Forever now, anytime I want to post a picture on my blog, I would upload it to my flickr account and then paste the image URL here. You know, the old < img src thing. Since I don’t have a flickr pro account, and I really don’t feel like going through multiple steps if there’s a simpler way. With all these talents out there, there must be some kind of widget out there that allows me to upload it directly to my wordpress account / files / wherever it is and let me show the pictures that way. I’ll probably find it if I spend the next day or two exploring the internet, reading, learning yadda yadda. I thought I would ask you smart bloggers first!
What kind of picture uploading widget /method do you use? Is it hard to install / learn?
What other cool apps would you have used, or are using that you would recommend?? I want to join the Cool Kids Club too.
Please be as detailed as possible. Imagine you are explaining it to a cow if you will. (Not that I’m a cow, or cows are stupid, but you know..)
Thanks in advance!!!
Nablopomo 2007 - I loved it. I’m overwhelmed with the 6 thousand plus blogs that I have not had time to wade through. Heck, I haven’t even made it around to everyone in my “friend” list yet - SORRY! When the holiday season is over, I’ll likely be able to go around and check out more blogs. Whee!
Broadband provider - The price is going up. By about 55%. I’ll have to look around and see what else is out there. Any ideas?!
Blogger - You suck. Now I can’t do a direct link to my own blog when commenting on any of the Blogger blogs. I have to do a roundabout thing, indirect linking, blah blah blah. Can you fix it please? Yes you’re still better than some out there, who REFUSES to let you comment if you’re not signed up or registered with them. But comparing with the bad ones does not necessarily make you better. It’s like lesser of the two evils… Ugh.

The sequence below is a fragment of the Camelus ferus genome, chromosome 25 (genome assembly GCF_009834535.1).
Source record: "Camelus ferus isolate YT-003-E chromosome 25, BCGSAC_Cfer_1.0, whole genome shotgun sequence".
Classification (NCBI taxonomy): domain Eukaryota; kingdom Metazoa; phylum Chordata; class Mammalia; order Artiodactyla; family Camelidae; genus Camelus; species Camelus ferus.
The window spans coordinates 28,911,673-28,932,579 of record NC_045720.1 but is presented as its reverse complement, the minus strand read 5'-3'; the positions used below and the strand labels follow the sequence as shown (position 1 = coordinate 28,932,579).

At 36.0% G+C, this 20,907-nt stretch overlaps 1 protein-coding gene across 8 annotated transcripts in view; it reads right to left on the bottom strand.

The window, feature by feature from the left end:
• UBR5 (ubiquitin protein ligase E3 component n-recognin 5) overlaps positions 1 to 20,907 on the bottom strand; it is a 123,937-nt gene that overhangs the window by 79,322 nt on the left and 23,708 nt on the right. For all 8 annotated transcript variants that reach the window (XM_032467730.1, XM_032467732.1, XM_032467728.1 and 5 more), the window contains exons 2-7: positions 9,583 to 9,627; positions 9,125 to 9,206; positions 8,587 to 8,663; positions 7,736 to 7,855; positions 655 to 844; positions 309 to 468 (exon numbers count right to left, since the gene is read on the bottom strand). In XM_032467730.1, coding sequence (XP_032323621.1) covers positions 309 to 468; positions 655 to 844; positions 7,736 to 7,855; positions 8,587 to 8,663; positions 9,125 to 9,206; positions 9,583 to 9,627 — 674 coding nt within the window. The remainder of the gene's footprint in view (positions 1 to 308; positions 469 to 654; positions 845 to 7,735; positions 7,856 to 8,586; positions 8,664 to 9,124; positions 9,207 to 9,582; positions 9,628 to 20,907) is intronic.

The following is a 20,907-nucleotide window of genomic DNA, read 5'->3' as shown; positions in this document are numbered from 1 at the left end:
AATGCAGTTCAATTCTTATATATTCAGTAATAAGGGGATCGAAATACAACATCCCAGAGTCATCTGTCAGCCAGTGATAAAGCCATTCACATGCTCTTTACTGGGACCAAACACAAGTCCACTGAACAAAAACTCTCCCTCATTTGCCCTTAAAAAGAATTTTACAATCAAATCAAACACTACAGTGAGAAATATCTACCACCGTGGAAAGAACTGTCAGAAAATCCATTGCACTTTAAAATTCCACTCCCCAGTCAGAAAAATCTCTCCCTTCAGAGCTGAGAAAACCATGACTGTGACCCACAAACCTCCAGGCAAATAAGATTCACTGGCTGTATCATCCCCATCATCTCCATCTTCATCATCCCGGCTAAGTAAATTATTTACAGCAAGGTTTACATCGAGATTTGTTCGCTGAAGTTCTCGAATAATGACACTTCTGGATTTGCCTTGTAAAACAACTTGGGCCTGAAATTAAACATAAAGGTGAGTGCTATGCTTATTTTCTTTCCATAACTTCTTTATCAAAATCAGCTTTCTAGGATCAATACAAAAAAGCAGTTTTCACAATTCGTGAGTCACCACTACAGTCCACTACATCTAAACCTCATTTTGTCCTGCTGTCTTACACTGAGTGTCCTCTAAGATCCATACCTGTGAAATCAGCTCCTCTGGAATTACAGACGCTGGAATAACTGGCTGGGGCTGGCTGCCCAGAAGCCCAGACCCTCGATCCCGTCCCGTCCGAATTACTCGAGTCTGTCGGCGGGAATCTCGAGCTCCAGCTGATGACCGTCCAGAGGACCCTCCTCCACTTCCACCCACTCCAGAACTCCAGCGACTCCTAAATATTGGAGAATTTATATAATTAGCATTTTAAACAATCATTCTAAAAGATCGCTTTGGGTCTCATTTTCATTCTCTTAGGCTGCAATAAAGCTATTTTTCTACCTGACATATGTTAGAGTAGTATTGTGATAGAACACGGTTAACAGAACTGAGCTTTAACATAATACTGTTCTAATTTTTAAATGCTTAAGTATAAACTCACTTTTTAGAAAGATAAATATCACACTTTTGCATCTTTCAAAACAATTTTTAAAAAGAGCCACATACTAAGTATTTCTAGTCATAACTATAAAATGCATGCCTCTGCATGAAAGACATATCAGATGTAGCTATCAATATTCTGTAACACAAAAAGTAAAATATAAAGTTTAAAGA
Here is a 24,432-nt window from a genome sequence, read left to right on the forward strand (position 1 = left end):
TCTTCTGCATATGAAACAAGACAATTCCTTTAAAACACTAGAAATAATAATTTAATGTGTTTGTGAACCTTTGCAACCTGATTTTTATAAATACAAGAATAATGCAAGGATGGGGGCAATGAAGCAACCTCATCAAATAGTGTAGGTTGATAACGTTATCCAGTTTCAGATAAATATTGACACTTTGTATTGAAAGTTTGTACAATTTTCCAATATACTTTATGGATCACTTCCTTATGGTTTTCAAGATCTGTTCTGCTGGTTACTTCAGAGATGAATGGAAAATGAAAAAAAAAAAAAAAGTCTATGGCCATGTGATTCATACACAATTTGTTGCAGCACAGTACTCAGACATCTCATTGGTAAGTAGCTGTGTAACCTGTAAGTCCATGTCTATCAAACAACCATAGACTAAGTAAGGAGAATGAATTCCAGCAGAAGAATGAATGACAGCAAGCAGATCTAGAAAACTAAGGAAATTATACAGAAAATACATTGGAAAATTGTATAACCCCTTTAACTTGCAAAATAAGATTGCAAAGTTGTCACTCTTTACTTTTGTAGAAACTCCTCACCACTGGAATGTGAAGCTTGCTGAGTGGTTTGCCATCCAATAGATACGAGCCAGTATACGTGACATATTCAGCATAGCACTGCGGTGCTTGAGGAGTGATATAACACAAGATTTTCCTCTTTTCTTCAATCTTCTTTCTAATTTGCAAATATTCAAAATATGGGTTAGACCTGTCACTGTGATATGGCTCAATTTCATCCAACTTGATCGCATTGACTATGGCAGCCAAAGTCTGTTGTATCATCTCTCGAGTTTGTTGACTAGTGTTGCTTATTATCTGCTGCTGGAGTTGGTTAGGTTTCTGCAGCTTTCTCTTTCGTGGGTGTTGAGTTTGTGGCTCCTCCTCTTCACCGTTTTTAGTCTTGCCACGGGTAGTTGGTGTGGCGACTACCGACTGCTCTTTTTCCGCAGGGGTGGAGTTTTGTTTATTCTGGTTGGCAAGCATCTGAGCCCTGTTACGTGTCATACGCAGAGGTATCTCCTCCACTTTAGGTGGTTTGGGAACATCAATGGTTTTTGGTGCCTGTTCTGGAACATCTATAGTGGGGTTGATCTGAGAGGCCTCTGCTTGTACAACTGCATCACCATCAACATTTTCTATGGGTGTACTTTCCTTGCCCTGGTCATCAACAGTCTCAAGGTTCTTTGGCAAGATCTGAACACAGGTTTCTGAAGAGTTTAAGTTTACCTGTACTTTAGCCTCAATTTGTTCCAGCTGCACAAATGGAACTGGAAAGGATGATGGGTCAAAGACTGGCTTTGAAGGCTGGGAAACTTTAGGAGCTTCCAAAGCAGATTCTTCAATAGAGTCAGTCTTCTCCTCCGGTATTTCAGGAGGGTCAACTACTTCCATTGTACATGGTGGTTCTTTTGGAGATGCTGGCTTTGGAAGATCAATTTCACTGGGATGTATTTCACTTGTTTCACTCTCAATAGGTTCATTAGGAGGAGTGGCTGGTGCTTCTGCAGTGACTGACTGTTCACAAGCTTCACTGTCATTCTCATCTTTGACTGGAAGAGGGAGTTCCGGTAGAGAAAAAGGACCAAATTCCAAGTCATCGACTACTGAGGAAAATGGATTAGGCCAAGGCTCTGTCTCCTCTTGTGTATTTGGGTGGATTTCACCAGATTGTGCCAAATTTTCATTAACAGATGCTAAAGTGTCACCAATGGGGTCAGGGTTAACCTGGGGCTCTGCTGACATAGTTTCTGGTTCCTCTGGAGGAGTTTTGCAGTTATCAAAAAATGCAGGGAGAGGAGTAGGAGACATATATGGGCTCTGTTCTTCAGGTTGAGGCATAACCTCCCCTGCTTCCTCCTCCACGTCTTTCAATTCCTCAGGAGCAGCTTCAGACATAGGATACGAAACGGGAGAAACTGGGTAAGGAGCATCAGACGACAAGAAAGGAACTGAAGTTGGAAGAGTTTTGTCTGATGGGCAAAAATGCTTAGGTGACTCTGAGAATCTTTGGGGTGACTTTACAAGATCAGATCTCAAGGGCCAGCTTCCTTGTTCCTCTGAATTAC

Scrunchies - You know, the thing that Carrie so despises on one of the episodes in Sex in the City? I use them, and I like them.
#####.com - I randomly came across a website the other day, which I cannot link here because of me being a business owner and need to maintain a certain level of professionalism etc yadda yadda, but I NEARLY DIED LAUGHING when I saw the URL!!! I’ll probably be able to share it if you asked privately. OMG I still can’t believe it. It’s REALLY bad, and it’s really silly..
Coming soon - I’m typing up a post about vacationing, tropics, spelunking, and jungles (where we had our brief honeymoon, with Hubby’s sister and a friend tagging along…). I thought honeymoons are supposed to be the married couple only, apparently I was wrong…
In the last week or so, we’ve gotten some blog buzz.
So I made a page where I list all the blogs that have posted mentions of KangarooBoo. I truly appreciate the kindness and sincerity. I thought I’d share with all of you too. The page will sit permanently on my sidebar to the right, immediately below the “calendar” there (or maybe I’ll move it to the header? not sure yet).
My little token of thank you.
Grab some tissues before proceeding if your tears run easily like mine.
- - -
A lot of times I don’t believe things happen for a reason, but if I allow myself to take a closer look to dissect and analyze events and sequences in which they happen, I often end up with the conclusion that indeed, things do happen for a reason.
I “met” Sandy because of this year’s Nablopomo. Her blog is Momisodes. She’s funny, witty, talented, beautiful inside and out, and our two-year-old daughters are exactly 6 days apart. From reading her blog, she’s also likely to have the same taste in food choices as I do. I wonder how often we would hit the noodle joints and dimsum places together if we lived closer and close to good ethnic foods.
Unbeknownst to me, Sandy is also a co-founder of ConnectingMoms, and she wanted to interviewed me! I was very excited at the opportunity and said yes. Here’s the interview link, in which you’ll read about some of the things in my past and where I talked a little about our store KangarooBoo as well. Little did I know she also wrote a very moving post about me yesterday on her blog. I cried when I read her post. I broke down and wads of tissues ensued wiping my eyes and nose.
Thank you Sandy for everything. I am so glad to have met you online and hope we will meet in person some day. I’m sure our girls will enjoy each other’s company as well.